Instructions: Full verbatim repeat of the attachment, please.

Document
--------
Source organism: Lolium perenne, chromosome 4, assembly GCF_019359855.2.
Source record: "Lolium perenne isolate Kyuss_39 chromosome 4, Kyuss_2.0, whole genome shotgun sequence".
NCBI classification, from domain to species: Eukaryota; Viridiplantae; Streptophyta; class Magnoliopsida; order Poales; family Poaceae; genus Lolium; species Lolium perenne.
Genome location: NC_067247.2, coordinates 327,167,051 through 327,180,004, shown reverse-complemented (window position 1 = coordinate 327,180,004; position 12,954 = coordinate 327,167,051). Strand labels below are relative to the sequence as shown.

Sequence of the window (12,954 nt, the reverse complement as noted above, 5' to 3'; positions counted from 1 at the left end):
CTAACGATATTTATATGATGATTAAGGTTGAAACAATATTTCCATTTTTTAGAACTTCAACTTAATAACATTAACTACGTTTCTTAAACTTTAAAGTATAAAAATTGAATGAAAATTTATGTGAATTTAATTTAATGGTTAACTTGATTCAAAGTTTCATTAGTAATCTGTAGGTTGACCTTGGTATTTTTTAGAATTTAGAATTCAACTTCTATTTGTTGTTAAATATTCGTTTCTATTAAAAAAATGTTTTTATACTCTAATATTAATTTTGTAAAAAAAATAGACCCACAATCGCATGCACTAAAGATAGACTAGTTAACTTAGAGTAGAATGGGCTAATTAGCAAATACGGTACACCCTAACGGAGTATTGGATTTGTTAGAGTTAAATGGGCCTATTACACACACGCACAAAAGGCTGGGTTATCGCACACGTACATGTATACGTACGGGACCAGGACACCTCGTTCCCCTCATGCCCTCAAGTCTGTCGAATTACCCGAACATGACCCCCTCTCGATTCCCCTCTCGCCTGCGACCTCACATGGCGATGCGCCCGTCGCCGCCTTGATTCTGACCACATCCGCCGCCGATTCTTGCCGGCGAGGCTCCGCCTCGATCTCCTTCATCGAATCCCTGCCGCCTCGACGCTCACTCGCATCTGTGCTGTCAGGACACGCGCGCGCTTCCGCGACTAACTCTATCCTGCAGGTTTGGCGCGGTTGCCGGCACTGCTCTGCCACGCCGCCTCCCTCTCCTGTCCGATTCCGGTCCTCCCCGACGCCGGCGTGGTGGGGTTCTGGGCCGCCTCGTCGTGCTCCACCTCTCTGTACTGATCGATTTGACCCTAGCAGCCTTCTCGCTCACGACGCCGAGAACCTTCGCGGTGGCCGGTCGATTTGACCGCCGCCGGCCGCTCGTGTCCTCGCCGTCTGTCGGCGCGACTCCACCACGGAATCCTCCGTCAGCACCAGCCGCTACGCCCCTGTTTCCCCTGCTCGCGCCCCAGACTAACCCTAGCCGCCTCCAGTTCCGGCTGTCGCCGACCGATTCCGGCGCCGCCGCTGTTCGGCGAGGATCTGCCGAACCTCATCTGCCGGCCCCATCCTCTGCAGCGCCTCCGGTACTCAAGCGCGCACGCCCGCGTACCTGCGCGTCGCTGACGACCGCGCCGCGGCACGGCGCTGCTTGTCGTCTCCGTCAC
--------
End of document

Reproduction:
Source organism: Lolium perenne, chromosome 4, assembly GCF_019359855.2.
Source record: "Lolium perenne isolate Kyuss_39 chromosome 4, Kyuss_2.0, whole genome shotgun sequence".
NCBI classification, from domain to species: Eukaryota; Viridiplantae; Streptophyta; class Magnoliopsida; order Poales; family Poaceae; genus Lolium; species Lolium perenne.
Genome location: NC_067247.2, coordinates 327,167,051 through 327,180,004, shown reverse-complemented (window position 1 = coordinate 327,180,004; position 12,954 = coordinate 327,167,051). Strand labels below are relative to the sequence as shown.

Sequence of the window (12,954 nt, the reverse complement as noted above, 5' to 3'; positions counted from 1 at the left end):
CTAACGATATTTATATGATGATTAAGGTTGAAACAATATTTCCATTTTTTAGAACTTCAACTTAATAACATTAACTACGTTTCTTAAACTTTAAAGTATAAAAATTGAATGAAAATTTATGTGAATTTAATTTAATGGTTAACTTGATTCAAAGTTTCATTAGTAATCTGTAGGTTGACCTTGGTATTTTTTAGAATTTAGAATTCAACTTCTATTTGTTGTTAAATATTCGTTTCTATTAAAAAAATGTTTTTATACTCTAATATTAATTTTGTAAAAAAAATAGACCCACAATCGCATGCACTAAAGATAGACTAGTTAACTTAGAGTAGAATGGGCTAATTAGCAAATACGGTACACCCTAACGGAGTATTGGATTTGTTAGAGTTAAATGGGCCTATTACACACACGCACAAAAGGCTGGGTTATCGCACACGTACATGTATACGTACGGGACCAGGACACCTCGTTCCCCTCATGCCCTCAAGTCTGTCGAATTACCCGAACATGACCCCCTCTCGATTCCCCTCTCGCCTGCGACCTCACATGGCGATGCGCCCGTCGCCGCCTTGATTCTGACCACATCCGCCGCCGATTCTTGCCGGCGAGGCTCCGCCTCGATCTCCTTCATCGAATCCCTGCCGCCTCGACGCTCACTCGCATCTGTGCTGTCAGGACACGCGCGCGCTTCCGCGACTAACTCTATCCTGCAGGTTTGGCGCGGTTGCCGGCACTGCTCTGCCACGCCGCCTCCCTCTCCTGTCCGATTCCGGTCCTCCCCGACGCCGGCGTGGTGGGGTTCTGGGCCGCCTCGTCGTGCTCCACCTCTCTGTACTGATCGATTTGACCCTAGCAGCCTTCTCGCTCACGACGCCGAGAACCTTCGCGGTGGCCGGTCGATTTGACCGCCGCCGGCCGCTCGTGTCCTCGCCGTCTGTCGGCGCGACTCCACCACGGAATCCTCCGTCAGCACCAGCCGCTACGCCCCTGTTTCCCCTGCTCGCGCCCCAGACTAACCCTAGCCGCCTCCAGTTCCGGCTGTCGCCGACCGATTCCGGCGCCGCCGCTGTTCGGCGAGGATCTGCCGAACCTCATCTGCCGGCCCCATCCTCTGCAGCGCCTCCGGTACTCAAGCGCGCACGCCCGCGTACCTGCGCGTCGCTGACGACCGCGCCGCGGCACGGCGCTGCTTGTCGTCTCCGTCAC